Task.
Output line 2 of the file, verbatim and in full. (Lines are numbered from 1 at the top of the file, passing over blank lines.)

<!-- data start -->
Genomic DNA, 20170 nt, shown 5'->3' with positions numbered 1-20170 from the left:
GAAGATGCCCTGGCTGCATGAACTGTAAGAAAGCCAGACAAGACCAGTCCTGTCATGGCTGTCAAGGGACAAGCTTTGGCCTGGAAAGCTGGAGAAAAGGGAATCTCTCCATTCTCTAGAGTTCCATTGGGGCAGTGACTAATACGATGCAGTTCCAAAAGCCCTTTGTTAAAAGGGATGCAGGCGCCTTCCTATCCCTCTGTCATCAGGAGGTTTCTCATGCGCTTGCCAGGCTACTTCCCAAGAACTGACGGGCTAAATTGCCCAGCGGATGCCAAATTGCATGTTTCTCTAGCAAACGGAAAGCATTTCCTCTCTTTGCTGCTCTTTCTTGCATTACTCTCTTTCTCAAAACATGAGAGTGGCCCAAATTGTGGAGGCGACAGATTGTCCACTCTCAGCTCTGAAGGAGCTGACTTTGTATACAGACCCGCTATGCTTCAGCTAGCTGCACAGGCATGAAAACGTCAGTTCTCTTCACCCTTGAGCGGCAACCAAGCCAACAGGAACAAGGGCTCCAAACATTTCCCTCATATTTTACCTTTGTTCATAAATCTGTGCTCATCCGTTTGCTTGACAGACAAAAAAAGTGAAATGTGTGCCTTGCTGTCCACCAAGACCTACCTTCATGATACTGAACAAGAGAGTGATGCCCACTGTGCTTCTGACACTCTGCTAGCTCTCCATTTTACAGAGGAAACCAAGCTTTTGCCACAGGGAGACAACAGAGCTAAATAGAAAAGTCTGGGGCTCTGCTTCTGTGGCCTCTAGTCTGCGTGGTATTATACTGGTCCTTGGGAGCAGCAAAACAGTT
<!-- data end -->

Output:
GAAGATGCCCTGGCTGCATGAACTGTAAGAAAGCCAGACAAGACCAGTCCTGTCATGGCTGTCAAGGGACAAGCTTTGGCCTGGAAAGCTGGAGAAAAGGGAATCTCTCCATTCTCTAGAGTTCCATTGGGGCAGTGACTAATACGATGCAGTTCCAAAAGCCCTTTGTTAAAAGGGATGCAGGCGCCTTCCTATCCCTCTGTCATCAGGAGGTTTCTCATGCGCTTGCCAGGCTACTTCCCAAGAACTGACGGGCTAAATTGCCCAGCGGATGCCAAATTGCATGTTTCTCTAGCAAACGGAAAGCATTTCCTCTCTTTGCTGCTCTTTCTTGCATTACTCTCTTTCTCAAAACATGAGAGTGGCCCAAATTGTGGAGGCGACAGATTGTCCACTCTCAGCTCTGAAGGAGCTGACTTTGTATACAGACCCGCTATGCTTCAGCTAGCTGCACAGGCATGAAAACGTCAGTTCTCTTCACCCTTGAGCGGCAACCAAGCCAACAGGAACAAGGGCTCCAAACATTTCCCTCATATTTTACCTTTGTTCATAAATCTGTGCTCATCCGTTTGCTTGACAGACAAAAAAAGTGAAATGTGTGCCTTGCTGTCCACCAAGACCTACCTTCATGATACTGAACAAGAGAGTGATGCCCACTGTGCTTCTGACACTCTGCTAGCTCTCCATTTTACAGAGGAAACCAAGCTTTTGCCACAGGGAGACAACAGAGCTAAATAGAAAAGTCTGGGGCTCTGCTTCTGTGGCCTCTAGTCTGCGTGGTATTATACTGGTCCTTGGGAGCAGCAAAACAGTT